As a teenager, while you continue to learn about responsibility and accountability for things that you do, you are still never, ever, ever, ever, ever responsible for abuse, neglect, or your parents behaviour.

We have choices about how we choose to behave, even if some things even appear instinctive. There are parents who have experienced abuse who never abuse - this is a choice, self-control, self-knowledge, working on themselves.

We have choices about who we choose to behave. Yes we may respond in a certain way because something triggers, but that's a choice.We can claim provocation - in the end we have to evaluate why we chose to respond in the way that we did.

Your parents, if they have abused, neglected you, or behaved in ways that communicated a lack of love, care, trust and respect could have behaved differently and the fact that they didn't is not your fault.

It is their character and their own inadequacies. Our parents aren't infallible - they surely do eff up. They are not always right and if they have done anything that amounts to neglect, abuse, being unavailable, then they have definitely been doing things in a way that is unproductive to the emotional health of the family and them raising you.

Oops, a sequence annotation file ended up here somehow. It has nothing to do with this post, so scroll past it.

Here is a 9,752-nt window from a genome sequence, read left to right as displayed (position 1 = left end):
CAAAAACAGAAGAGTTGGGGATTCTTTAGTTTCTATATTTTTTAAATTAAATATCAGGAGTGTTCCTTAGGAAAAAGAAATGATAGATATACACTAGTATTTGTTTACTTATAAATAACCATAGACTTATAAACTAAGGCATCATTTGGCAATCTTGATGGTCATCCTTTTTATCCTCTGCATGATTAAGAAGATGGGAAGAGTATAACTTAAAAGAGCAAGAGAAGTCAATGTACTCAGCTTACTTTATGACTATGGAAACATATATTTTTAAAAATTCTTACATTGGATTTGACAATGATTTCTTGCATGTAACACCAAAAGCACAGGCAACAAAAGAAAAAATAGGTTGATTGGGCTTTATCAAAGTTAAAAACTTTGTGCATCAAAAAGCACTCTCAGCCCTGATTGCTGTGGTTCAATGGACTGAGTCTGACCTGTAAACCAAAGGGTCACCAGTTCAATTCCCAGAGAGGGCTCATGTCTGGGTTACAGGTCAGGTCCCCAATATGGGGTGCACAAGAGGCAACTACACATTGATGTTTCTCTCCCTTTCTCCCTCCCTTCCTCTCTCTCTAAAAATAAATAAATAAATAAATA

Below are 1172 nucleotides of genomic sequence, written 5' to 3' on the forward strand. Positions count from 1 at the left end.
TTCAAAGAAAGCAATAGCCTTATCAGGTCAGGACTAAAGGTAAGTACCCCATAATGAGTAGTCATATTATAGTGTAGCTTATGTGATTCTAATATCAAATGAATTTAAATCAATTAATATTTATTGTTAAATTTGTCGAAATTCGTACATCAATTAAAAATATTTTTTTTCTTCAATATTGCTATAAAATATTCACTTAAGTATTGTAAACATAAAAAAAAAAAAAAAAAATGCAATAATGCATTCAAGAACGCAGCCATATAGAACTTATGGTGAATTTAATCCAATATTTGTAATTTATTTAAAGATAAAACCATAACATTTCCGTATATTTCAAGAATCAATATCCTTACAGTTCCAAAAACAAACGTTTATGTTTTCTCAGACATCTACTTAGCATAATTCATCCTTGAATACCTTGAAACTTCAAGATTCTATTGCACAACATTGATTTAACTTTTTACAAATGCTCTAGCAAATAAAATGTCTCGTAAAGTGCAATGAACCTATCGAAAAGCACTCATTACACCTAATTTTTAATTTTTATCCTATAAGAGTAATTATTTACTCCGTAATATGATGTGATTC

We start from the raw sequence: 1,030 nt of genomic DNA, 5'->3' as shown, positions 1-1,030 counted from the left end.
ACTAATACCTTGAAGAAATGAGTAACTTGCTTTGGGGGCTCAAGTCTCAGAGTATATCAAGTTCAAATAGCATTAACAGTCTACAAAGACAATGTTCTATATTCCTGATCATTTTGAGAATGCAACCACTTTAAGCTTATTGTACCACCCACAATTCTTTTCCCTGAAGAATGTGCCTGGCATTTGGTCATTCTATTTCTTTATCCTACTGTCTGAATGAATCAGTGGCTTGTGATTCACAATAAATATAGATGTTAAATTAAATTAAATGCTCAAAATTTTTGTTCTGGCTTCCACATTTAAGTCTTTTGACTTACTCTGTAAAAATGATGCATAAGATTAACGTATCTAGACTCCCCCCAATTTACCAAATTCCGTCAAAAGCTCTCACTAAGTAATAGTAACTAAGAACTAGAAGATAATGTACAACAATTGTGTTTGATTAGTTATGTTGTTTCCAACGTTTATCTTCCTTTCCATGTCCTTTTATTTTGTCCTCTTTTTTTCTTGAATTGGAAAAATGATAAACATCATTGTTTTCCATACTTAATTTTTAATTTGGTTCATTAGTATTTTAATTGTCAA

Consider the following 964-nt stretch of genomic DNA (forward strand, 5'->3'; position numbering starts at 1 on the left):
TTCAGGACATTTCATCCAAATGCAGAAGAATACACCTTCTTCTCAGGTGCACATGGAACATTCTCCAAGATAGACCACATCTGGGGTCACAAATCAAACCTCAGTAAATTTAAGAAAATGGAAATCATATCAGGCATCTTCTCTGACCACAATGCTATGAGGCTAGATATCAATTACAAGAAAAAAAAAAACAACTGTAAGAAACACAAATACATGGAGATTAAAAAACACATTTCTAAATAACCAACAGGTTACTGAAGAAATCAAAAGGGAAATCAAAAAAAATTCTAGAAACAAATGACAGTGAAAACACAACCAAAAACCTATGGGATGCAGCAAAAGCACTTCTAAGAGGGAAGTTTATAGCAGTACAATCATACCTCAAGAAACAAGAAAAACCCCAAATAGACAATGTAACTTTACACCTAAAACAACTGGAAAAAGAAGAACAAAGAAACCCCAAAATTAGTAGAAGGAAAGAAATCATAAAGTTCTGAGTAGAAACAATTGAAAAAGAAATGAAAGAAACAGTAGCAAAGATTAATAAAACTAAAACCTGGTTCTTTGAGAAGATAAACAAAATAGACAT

The fact that your parents have inadequacies is not the creation or manifestation of your supposed inadequacies, especially as a child.

"I'm unlovable. If I were more lovable they would ___________________"

"If I were worth more, my parents would have _____________________"

Why are you being accountable for having being neglected?

Why are you being accountable for having being abused whether it was verbal, physical, emotional, and/or sexual?

Why are you willing to take all of the blame for it?

As an adult, it then becomes

"I'm still unlovable. If I were more lovable my ex/friend/boss would ___________________"

"If I were worth more, my ex/friend/boss would have _____________________"

Why are you still being accountable for what others do and be or fail to?